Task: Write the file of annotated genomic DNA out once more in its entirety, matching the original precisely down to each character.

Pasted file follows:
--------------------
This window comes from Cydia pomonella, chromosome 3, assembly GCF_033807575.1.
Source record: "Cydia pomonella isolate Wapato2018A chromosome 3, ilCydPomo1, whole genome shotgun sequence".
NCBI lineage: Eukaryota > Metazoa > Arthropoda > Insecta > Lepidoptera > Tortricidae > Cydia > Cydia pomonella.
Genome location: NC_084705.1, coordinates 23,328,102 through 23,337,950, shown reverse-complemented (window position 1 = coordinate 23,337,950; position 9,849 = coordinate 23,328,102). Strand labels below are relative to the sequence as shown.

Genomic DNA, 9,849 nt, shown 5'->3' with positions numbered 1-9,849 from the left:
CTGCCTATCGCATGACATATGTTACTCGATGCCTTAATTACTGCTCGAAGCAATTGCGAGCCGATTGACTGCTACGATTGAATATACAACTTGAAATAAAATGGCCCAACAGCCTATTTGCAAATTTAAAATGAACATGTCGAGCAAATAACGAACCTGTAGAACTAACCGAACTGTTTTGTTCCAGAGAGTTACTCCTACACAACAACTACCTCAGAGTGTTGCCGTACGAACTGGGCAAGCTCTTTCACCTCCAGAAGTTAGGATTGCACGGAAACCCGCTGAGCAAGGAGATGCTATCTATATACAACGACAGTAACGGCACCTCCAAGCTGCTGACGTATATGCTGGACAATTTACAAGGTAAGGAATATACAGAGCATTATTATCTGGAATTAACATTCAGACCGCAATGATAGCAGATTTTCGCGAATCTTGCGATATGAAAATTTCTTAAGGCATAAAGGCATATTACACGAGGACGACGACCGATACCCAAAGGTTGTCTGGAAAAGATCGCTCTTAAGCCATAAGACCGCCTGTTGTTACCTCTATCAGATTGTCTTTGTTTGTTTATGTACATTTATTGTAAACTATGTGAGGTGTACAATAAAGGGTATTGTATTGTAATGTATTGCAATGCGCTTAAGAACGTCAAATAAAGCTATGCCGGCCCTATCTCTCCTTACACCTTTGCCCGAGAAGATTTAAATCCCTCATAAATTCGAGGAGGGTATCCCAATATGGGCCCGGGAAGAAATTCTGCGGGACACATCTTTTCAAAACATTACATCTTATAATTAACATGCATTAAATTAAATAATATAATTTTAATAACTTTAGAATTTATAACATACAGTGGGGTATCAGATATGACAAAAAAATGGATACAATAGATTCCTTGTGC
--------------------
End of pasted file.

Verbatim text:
This window comes from Cydia pomonella, chromosome 3, assembly GCF_033807575.1.
Source record: "Cydia pomonella isolate Wapato2018A chromosome 3, ilCydPomo1, whole genome shotgun sequence".
NCBI lineage: Eukaryota > Metazoa > Arthropoda > Insecta > Lepidoptera > Tortricidae > Cydia > Cydia pomonella.
Genome location: NC_084705.1, coordinates 23,328,102 through 23,337,950, shown reverse-complemented (window position 1 = coordinate 23,337,950; position 9,849 = coordinate 23,328,102). Strand labels below are relative to the sequence as shown.

Genomic DNA, 9,849 nt, shown 5'->3' with positions numbered 1-9,849 from the left:
CTGCCTATCGCATGACATATGTTACTCGATGCCTTAATTACTGCTCGAAGCAATTGCGAGCCGATTGACTGCTACGATTGAATATACAACTTGAAATAAAATGGCCCAACAGCCTATTTGCAAATTTAAAATGAACATGTCGAGCAAATAACGAACCTGTAGAACTAACCGAACTGTTTTGTTCCAGAGAGTTACTCCTACACAACAACTACCTCAGAGTGTTGCCGTACGAACTGGGCAAGCTCTTTCACCTCCAGAAGTTAGGATTGCACGGAAACCCGCTGAGCAAGGAGATGCTATCTATATACAACGACAGTAACGGCACCTCCAAGCTGCTGACGTATATGCTGGACAATTTACAAGGTAAGGAATATACAGAGCATTATTATCTGGAATTAACATTCAGACCGCAATGATAGCAGATTTTCGCGAATCTTGCGATATGAAAATTTCTTAAGGCATAAAGGCATATTACACGAGGACGACGACCGATACCCAAAGGTTGTCTGGAAAAGATCGCTCTTAAGCCATAAGACCGCCTGTTGTTACCTCTATCAGATTGTCTTTGTTTGTTTATGTACATTTATTGTAAACTATGTGAGGTGTACAATAAAGGGTATTGTATTGTAATGTATTGCAATGCGCTTAAGAACGTCAAATAAAGCTATGCCGGCCCTATCTCTCCTTACACCTTTGCCCGAGAAGATTTAAATCCCTCATAAATTCGAGGAGGGTATCCCAATATGGGCCCGGGAAGAAATTCTGCGGGACACATCTTTTCAAAACATTACATCTTATAATTAACATGCATTAAATTAAATAATATAATTTTAATAACTTTAGAATTTATAACATACAGTGGGGTATCAGATATGACAAAAAAATGGATACAATAGATTCCTTGTGC